Here’s what Mike Budenholzer had to say when he found out about the suspension courtesy of ESPN and the Associated Press…

“I fully understand and respect the decision of the NBA. I plan to reach out to Brian as soon as possible and intend to apologize for the contact that I made during last night’s game. The referees have the most difficult job on the court and do an outstanding job of managing the needs of the game, players and coaches. I accept the suspension, will learn from it and lok forward to getting beyond this.”

This is a classy move Head Coach Mike Budenholzer. I mean can you expect anything less? The guy comes from the Gregg Popovich coaching tree in San Antonio. But the call was missed by the officials. In the NBA most every player uses their off arm to create space to get their shots off. The problem in this situation was that LeBron James allowed his off arm to get away from him which for the most part gets an easy call.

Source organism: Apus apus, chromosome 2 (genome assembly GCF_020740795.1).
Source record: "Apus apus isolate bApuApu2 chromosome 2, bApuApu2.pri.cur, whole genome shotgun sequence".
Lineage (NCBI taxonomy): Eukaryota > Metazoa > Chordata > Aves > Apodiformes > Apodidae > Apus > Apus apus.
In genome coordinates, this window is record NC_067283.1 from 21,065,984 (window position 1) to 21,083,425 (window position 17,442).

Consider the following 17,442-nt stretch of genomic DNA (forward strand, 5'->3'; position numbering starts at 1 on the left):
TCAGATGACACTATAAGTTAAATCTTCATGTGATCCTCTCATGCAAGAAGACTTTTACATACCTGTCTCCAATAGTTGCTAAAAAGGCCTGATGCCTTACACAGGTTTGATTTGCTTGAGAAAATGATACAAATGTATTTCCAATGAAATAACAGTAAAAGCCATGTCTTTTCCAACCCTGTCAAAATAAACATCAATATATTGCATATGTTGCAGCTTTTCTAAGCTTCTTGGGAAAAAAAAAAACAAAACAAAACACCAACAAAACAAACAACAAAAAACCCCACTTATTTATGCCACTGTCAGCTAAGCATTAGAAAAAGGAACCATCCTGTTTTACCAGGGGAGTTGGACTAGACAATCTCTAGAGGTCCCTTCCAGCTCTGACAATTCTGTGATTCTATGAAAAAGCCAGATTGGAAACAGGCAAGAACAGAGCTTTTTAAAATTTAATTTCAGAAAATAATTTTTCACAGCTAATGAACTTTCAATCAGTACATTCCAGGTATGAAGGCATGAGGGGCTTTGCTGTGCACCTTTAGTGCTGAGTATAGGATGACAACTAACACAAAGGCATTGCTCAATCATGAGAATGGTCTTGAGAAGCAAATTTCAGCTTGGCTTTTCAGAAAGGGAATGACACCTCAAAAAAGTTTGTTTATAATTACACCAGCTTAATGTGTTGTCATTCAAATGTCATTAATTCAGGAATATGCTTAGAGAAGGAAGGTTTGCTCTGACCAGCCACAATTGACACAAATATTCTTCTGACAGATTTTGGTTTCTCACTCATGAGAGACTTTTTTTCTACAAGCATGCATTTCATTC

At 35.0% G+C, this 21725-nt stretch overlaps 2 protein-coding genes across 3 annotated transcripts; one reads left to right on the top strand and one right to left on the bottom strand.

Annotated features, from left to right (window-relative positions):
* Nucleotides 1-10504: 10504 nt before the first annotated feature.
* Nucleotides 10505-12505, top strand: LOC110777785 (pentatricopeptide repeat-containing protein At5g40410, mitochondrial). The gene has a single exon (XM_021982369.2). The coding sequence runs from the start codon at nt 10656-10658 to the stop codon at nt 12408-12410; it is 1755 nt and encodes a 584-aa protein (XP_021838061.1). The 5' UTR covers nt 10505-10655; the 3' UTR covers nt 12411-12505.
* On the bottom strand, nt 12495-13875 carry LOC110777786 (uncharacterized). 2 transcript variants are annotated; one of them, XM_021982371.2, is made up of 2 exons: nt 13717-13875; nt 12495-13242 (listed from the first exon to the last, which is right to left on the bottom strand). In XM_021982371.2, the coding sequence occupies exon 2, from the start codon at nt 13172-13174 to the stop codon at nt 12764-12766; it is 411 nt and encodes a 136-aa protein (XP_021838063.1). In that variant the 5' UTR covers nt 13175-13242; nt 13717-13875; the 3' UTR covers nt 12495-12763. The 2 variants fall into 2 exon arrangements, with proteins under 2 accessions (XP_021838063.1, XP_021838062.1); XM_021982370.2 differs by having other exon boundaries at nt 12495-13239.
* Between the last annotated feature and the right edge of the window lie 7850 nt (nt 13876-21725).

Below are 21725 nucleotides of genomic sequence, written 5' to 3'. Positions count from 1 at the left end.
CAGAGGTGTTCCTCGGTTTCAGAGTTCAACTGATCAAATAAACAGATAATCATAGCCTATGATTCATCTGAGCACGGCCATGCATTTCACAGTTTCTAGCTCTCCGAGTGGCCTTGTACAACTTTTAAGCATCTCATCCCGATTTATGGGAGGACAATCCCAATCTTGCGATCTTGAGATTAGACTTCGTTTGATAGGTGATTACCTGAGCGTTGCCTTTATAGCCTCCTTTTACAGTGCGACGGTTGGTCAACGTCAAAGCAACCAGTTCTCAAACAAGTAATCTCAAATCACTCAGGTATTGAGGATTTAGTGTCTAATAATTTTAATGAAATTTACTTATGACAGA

There is no excuse for what happened and Budenholzer probably deserved the suspension. However, the technical foul did light a spark under the Hawks. Atlanta came out listless and without energy early and the defense was a joke. It seemed that the Cavs got everything they wanted and more. A lot more. Cleveland set a NBA record hitting 25 3-pointers in the game. What was worse, a lot of the shots were considered “comfortable”, meaning that the Cavs were getting clean looks at the basket. Giving up 77 points in the first half is not where you need to be defensively when you are fighting for playoff position with about a month and half left in the season. Before the technical foul, it looked like a Cavaliers blowout. After the incident, the Hawks mounted a furious comeback behind the strong play of Tim Hardaway Jr. and Paul Millsap.